Neighbours with the lowest BGP router identifier will establish the connection to the remote peer via TCP port 179, the source port will be random. We can modify this behaviour with a few simple commands.

For example we want R1 to be a passive peer. That means that R2 and R3 will actively look to establish the session.



So from R1 if we leave everything as default then we can work out that R1 it the lowest router identifier, courtesy of a loop-back interface which is So it will look to actively establish the connection with any configured peers.

R1#sh ip bgp summary
BGP router identifier, local AS number 500

We can verify this with the following command.

R1#sh ip bgp neighbors | i host
Local host:, Local port: 57717
Foreign host:, Foreign port: 179
Local host:, Local port: 63542
Foreign host:, Foreign port: 179

Lets modify this behaviour, use the commands.

router bgp 500
 neighbor transport connection-mode passive
 neighbor transport connection-mode passive

Then clear the BGP session with clear ip bgp *

Now use the same command as before.

R1#sh ip bgp neighbors | i host
Local host:, Local port: 179
Foreign host:, Foreign port: 34121
Local host:, Local port: 179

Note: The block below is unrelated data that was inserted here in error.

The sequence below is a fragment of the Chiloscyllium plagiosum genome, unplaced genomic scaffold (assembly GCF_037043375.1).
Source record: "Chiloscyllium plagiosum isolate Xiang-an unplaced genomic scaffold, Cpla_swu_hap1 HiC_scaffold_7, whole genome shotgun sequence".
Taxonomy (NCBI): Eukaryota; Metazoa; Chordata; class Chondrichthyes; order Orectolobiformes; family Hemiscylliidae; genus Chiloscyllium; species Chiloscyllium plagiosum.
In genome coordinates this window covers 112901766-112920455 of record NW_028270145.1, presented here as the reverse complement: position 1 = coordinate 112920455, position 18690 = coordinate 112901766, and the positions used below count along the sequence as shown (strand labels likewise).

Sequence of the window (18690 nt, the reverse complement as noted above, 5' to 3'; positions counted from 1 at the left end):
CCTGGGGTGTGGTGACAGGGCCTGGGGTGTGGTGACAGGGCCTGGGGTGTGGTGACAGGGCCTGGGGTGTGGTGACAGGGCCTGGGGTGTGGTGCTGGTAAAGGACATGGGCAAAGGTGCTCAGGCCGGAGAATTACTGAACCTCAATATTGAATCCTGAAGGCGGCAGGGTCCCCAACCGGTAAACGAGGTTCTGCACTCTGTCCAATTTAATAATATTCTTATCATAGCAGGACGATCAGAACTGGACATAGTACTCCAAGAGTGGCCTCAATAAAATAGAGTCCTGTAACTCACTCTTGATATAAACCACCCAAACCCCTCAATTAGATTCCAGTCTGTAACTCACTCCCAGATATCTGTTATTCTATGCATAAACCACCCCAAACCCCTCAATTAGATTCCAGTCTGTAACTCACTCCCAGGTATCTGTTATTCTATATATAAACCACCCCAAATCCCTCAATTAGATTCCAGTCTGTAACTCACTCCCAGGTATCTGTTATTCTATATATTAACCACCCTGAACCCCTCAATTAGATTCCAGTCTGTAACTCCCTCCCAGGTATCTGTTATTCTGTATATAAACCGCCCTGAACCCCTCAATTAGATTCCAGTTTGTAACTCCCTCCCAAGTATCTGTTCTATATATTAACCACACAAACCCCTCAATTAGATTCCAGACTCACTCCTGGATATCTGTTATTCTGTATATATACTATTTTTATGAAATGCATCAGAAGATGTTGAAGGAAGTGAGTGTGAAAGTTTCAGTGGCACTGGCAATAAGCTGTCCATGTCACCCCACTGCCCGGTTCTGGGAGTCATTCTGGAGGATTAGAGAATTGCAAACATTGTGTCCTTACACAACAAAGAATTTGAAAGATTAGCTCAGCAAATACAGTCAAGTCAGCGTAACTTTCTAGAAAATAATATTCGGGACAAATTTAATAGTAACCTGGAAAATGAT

Foreign host:, Foreign port: 32711

This shows us that foreign host has established the bgp connection sourcing from random port to port 179 on our local router.

RFC4271 which is the holy grail for BGP-4 states that.

When a BGP speaker is configured as active,
it may end up on either the active or passive side of the connection
that eventually gets established.  Once the TCP connection is
completed, it doesn’t matter which end was active and which was passive.
The only difference is in which side of the TCP connection has port number 179.

There exists a period in which the identity of the peer on the other
end of an incoming connection is known, but the BGP identifier is not
known.  During this time, both an incoming and outgoing connection
may exist for the same configured peering.  This is referred to as a
connection collision.